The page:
News Release 

Corrosion control: Topside drone keeps vessels ship-shape

Office of Naval Research

ARLINGTON, Va.--The unmanned aerial vehicle (UAV) launches straight up from the deck of the USS Midway, its operator carefully maneuvering the UAV in front of the ship's air traffic control tower. Along the UAV's predetermined flight path, the camera mounted beneath the UAV captures ship imagery for a few minutes, and then zooms back down to its landing pad.

The sounds and the action on board the USS Midway are much different today from decades ago. The legendary aircraft carrier that once launched aircraft from its deck during the Vietnam War and Operation Desert Storm is now a museum in San Diego, California. Although decommissioned, the U.S. Navy in partnership with the Midway Museum's leadership team still discover opportunities to utilize the ship to benefit America's Sailors and Marines.

"Topside Drone" is a development of a corrosion/anomaly detection sensor payload and processing scheme, outfitted to a commercial-off-the-shelf (COTS) UAV. The technology will inspect and detect material defects, corrosion, warping and other conditions plaguing naval vessels. The drone flies around the area of inspection and takes photographs and measurements for evaluation to determine if corrosion exists--and the severity.

TechSolutions--the Office of Naval Research (ONR) Global's rapid-response science and technology prototyping initiative--is the sponsor for this developing technology.

"Corrosion is there all the time; elements like rain and seawater are constantly corroding a ship," said Lt. Rouben Azad, a student at the Naval Postgraduate School in Monterey, California, who attended the demonstration. "I have been on ships where it is difficult for the human eye to identify corrosion. Through infrared imagery, the Topside Drone inspection technology can identify corrosion from 80 feet away."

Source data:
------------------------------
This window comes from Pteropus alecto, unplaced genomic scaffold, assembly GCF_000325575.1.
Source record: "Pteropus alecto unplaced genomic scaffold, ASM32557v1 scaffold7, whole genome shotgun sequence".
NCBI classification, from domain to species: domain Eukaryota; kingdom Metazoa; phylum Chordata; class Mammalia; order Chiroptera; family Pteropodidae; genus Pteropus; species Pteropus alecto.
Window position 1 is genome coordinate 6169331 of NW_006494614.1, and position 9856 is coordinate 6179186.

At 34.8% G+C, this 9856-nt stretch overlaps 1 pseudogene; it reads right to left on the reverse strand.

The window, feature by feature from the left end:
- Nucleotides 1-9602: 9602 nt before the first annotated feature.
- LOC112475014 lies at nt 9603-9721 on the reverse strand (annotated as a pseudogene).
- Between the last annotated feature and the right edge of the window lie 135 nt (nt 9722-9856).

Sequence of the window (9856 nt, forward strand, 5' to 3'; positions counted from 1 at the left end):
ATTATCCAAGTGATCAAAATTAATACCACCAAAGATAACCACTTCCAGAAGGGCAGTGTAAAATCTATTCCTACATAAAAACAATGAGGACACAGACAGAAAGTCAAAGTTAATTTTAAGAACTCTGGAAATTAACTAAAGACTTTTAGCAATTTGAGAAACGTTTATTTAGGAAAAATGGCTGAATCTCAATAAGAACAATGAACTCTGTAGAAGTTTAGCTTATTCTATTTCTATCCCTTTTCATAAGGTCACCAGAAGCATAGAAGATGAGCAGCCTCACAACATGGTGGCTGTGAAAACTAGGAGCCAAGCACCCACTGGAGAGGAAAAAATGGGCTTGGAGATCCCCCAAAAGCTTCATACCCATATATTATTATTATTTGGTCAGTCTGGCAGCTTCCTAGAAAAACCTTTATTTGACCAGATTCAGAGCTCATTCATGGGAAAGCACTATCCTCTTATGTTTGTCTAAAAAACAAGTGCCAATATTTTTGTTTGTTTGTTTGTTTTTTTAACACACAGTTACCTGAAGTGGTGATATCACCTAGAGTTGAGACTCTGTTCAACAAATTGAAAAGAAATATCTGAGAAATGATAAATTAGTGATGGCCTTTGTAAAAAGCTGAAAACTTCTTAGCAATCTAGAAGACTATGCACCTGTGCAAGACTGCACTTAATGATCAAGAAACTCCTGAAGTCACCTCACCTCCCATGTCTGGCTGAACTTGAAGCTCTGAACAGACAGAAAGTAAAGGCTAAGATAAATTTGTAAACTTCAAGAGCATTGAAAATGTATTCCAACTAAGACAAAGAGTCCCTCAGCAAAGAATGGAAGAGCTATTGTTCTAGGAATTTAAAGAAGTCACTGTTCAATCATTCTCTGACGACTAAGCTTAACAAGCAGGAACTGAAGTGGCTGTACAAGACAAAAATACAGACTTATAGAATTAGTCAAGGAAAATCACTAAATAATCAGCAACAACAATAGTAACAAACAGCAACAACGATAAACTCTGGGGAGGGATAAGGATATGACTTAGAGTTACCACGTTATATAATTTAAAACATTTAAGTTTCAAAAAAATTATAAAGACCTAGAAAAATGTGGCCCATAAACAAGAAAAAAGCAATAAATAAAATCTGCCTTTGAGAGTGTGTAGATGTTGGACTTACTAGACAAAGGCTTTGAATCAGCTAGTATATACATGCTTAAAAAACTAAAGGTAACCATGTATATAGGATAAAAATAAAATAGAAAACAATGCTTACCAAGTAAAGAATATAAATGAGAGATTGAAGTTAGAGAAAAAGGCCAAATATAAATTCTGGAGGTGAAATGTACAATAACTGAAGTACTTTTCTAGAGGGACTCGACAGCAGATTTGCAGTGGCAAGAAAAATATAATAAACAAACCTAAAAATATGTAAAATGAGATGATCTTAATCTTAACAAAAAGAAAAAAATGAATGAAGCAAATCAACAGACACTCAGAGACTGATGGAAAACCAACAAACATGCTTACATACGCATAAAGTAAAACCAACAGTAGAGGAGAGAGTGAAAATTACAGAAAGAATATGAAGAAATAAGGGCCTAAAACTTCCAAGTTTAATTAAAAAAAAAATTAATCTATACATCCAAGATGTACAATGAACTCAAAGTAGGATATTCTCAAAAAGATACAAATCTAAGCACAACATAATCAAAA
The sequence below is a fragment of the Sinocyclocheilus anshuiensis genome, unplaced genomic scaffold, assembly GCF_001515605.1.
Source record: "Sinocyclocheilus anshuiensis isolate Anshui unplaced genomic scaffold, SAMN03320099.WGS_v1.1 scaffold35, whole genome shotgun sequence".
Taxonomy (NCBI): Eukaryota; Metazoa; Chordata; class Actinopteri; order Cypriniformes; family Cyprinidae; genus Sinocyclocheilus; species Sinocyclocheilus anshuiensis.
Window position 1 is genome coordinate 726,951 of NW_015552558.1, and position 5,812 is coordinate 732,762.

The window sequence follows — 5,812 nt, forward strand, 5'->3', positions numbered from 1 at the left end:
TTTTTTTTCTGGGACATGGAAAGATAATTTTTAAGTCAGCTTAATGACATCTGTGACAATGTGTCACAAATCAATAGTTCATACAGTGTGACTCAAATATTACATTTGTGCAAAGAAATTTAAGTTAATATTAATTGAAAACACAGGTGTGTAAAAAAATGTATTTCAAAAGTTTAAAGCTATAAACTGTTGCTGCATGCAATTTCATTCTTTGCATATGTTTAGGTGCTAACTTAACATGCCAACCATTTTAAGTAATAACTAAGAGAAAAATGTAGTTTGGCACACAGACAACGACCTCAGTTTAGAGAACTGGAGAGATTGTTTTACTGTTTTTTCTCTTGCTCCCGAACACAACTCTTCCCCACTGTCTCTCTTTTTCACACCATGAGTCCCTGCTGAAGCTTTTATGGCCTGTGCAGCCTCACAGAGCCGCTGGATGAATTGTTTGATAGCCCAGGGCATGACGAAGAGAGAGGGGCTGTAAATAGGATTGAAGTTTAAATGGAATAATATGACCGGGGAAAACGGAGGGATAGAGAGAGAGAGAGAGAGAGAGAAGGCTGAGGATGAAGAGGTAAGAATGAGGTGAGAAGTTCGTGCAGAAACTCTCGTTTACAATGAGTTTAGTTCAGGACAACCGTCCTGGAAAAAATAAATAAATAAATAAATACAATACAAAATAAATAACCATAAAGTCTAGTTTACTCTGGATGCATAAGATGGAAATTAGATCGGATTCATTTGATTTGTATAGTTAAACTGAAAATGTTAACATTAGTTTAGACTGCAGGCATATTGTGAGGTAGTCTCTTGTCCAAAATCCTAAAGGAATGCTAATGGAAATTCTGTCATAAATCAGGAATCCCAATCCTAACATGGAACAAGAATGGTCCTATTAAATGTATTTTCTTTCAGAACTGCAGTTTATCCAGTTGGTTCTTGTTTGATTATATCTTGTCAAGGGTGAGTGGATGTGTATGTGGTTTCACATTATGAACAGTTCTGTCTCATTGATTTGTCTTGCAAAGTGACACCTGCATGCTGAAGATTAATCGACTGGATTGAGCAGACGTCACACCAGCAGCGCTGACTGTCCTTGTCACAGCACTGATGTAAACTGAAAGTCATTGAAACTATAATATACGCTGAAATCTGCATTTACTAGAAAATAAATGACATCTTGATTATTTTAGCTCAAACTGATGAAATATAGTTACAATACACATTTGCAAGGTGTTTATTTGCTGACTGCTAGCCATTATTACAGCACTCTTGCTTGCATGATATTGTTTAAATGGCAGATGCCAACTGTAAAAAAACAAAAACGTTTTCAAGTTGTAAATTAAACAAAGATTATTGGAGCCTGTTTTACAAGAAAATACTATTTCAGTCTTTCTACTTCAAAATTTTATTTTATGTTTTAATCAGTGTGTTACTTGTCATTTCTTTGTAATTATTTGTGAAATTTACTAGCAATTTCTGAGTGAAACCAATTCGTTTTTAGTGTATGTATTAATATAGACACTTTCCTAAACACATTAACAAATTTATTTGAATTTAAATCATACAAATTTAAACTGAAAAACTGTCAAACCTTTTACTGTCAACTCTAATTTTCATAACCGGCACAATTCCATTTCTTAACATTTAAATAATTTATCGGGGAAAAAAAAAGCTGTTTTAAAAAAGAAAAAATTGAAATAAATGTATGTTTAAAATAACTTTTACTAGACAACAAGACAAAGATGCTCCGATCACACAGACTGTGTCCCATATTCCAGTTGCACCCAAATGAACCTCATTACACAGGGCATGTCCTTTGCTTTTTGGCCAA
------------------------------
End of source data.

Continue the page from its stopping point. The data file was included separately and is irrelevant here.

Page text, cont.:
Topside Drone features complementary payloads for data collection. A LiDAR (Light Detection and Ranging) payload uses light in the form of a pulsed laser to measure distances to an object. A LiDAR scan accurately captures the geometry of everything in line of sight and is used to create a digital model of the ship.

A second payload of visible/infrared camera captures images that orient geometrically to the digital model. The images are then algorithmically inspected for corrosion using computer vision.

In addition to enhanced identification capabilities, Topside Drone will reduce the maintenance demand for Sailors.

"Sailors spend a lot of their time looking at different things on the ship, from corrosion to other equipment," said Dr. Mark Bilinski, Naval Information Warfare Center, Pacific and the integrated project team lead for topside drone. "A UAV can go around and take photos of the topside of a ship, collect that data quickly and autonomously, and then the data can be evaluated to identify if corrosion exists without tying up a Sailor's time."

During the demo, the computer vision algorithm analyzed the collected data and revealed significant corrosion all over the USS Midway--as a museum ship, it was a target-rich environment.

TechSolutions accepts requests directly from Sailors on the deck plates and Marines on the front lines and delivers prototype solutions within approximately 12 months.

"ONR TechSolutions is doing a lot of good for Sailors and Marines," said Azad. "They're taking our feedback and delivering the tools we need to accomplish our mission. Topside Drone will save the Navy money and free up Sailors to apply their skills to their primary duties."

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Watch a video of the demonstration: https://youtu.be/nmeWj4h8FmA.

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